Rodrigo Naves is one of Brazil’s foremost art critics, and author of more than a dozen books on Brazilian artists. I met with him last week in his office, which doubles as a classroom, in a one-hundred-year-old house in the old-money neighborhood of Higienopolis, São Paulo. Surrounded by artwork by some of the most important Brazilian painters of the past fifty years, Naves expounded on the state of São Paulo’s scene, past and present.
“The Brazilian art scene was extremely amateur before the 1980s,” he says, but then: “A boom.” Naves says the developing international reputations of Brazilian artists like Adriana Verejão, Ernesto Neto, Vik Muniz and others were important steps “because we are still reasonably colonized by the North,” he says. “If something is successful in England or the U.S., we think it’s important.”
I asked Naves to explain the differences among the scenes in Rio and São Paulo, and he said, “The stereotypes are that in Rio you have fun and in São Paulo you work. São Paulo has the money and Rio has the sensuality. During the 1950s these stereotypes spilled into the break between Concretism and Neo-Concretism”—Brazil’s major twentieth-century abstract art movements. “It’s a little complicated,” he said, “but schematically speaking, Concretism had a more impersonal and objective style. It was tied to industrialization, came along with Bossa Nova and was based in São Paulo. In Rio, Neo-Concretism attempted to take advantage of the recent urbanization with a considerable understanding of what was happening internationally in the art world. There were important exhibitions in both cities, but the two styles represented a break between the cities.”
“Today, there is no comparison between the art markets in the two cities,” says Naves. “The money and the market are concentrated in São Paulo, but there are also things going on in Rio and in Brasilia.”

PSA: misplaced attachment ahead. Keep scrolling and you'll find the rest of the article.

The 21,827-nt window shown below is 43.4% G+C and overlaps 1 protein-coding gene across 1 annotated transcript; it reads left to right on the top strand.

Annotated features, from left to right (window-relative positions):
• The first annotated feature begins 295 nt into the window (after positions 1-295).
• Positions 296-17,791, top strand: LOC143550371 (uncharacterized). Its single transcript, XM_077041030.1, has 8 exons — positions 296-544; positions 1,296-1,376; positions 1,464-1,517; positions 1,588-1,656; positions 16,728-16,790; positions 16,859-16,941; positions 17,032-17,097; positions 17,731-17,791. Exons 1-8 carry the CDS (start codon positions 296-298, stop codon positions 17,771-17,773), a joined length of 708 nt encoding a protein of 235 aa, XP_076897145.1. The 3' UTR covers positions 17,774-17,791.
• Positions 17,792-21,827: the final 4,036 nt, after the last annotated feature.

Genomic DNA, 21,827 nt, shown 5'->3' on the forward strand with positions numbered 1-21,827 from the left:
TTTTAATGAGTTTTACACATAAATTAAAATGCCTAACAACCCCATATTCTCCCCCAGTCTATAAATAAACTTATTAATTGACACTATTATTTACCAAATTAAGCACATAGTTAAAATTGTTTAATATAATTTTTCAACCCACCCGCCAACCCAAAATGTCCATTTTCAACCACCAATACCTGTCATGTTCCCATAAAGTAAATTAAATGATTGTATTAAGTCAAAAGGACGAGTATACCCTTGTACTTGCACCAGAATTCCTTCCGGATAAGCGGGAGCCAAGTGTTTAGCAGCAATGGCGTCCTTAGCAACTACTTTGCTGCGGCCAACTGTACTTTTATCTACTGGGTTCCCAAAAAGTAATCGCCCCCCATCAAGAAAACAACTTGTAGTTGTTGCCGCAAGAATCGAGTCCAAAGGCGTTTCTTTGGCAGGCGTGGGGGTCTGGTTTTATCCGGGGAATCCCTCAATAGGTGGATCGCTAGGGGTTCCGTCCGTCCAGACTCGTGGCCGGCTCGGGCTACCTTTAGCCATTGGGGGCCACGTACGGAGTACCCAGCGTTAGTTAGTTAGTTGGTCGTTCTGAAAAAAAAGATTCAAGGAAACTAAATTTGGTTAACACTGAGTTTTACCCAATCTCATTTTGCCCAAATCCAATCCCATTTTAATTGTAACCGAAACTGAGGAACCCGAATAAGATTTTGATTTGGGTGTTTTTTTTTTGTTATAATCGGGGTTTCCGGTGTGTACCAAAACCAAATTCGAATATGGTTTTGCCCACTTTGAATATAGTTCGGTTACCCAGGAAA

I asked him what he thought of the current international attention on São Paulo’s graffiti artists, and he appeared to favor a more familiar formalist approach to populist street art, which he seems to dismiss as being less than serious.
“There is a kind of ambiguity there because in principle it’s supposed to be street art but they very easily make money off if it,” he said. “Os Gemeos, for example, paint over wood and it gets hung in some millionaire’s house. So it’s not public art in the sense of, for example, Banksy. It’s something that is quickly commercialized. And, from the aesthetic standpoint, I think it’s childish. On the other hand, it’s indisputable that they have gained attention worldwide. But I don’t think attention is synonymous with quality.”
I asked him if he could recommend a few São Paulo artists who aren’t getting enough attention. He said, “Nuno Ramos works with diverse mediums. His production is difficult to categorize because one moment it’s a painting, then he does an installation or music, but it’s strong. There is a painter called Cassio Michalany, who reminds me of the North American painter Brice Marden. He is a guy who doesn’t kiss up to the critics and doesn’t have a very good situation in the market, but I think he is one of the best painters in Brazil. I can’t forget one of my favorite sculptors, Nelson Felix, and there are many other younger artists like Estela Sokol. São Paulo has become one of the world’s largest art marketplaces. Its GDP is now as big as Paris’, and a lot of good things are happening.”
With this, he excused himself; it was time to travel to his country home in Cássia dos Coqueiros. I was left with my notes in an empty classroom.